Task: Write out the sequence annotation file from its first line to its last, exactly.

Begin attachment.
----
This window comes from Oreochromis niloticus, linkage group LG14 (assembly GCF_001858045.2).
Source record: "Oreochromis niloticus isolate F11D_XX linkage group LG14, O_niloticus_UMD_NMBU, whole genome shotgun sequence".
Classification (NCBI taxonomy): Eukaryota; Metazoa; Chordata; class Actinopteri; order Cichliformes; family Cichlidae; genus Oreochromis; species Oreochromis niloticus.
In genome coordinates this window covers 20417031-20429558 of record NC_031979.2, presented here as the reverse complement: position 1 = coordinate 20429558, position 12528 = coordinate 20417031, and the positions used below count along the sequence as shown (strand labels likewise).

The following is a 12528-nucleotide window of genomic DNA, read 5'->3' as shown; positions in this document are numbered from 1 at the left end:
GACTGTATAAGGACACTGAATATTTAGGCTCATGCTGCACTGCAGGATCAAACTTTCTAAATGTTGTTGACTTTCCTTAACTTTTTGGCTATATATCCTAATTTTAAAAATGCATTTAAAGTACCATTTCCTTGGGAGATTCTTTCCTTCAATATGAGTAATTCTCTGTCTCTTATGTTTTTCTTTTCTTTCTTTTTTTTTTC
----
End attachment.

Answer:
This window comes from Oreochromis niloticus, linkage group LG14 (assembly GCF_001858045.2).
Source record: "Oreochromis niloticus isolate F11D_XX linkage group LG14, O_niloticus_UMD_NMBU, whole genome shotgun sequence".
Classification (NCBI taxonomy): Eukaryota; Metazoa; Chordata; class Actinopteri; order Cichliformes; family Cichlidae; genus Oreochromis; species Oreochromis niloticus.
In genome coordinates this window covers 20417031-20429558 of record NC_031979.2, presented here as the reverse complement: position 1 = coordinate 20429558, position 12528 = coordinate 20417031, and the positions used below count along the sequence as shown (strand labels likewise).

The following is a 12528-nucleotide window of genomic DNA, read 5'->3' as shown; positions in this document are numbered from 1 at the left end:
GACTGTATAAGGACACTGAATATTTAGGCTCATGCTGCACTGCAGGATCAAACTTTCTAAATGTTGTTGACTTTCCTTAACTTTTTGGCTATATATCCTAATTTTAAAAATGCATTTAAAGTACCATTTCCTTGGGAGATTCTTTCCTTCAATATGAGTAATTCTCTGTCTCTTATGTTTTTCTTTTCTTTCTTTTTTTTTTC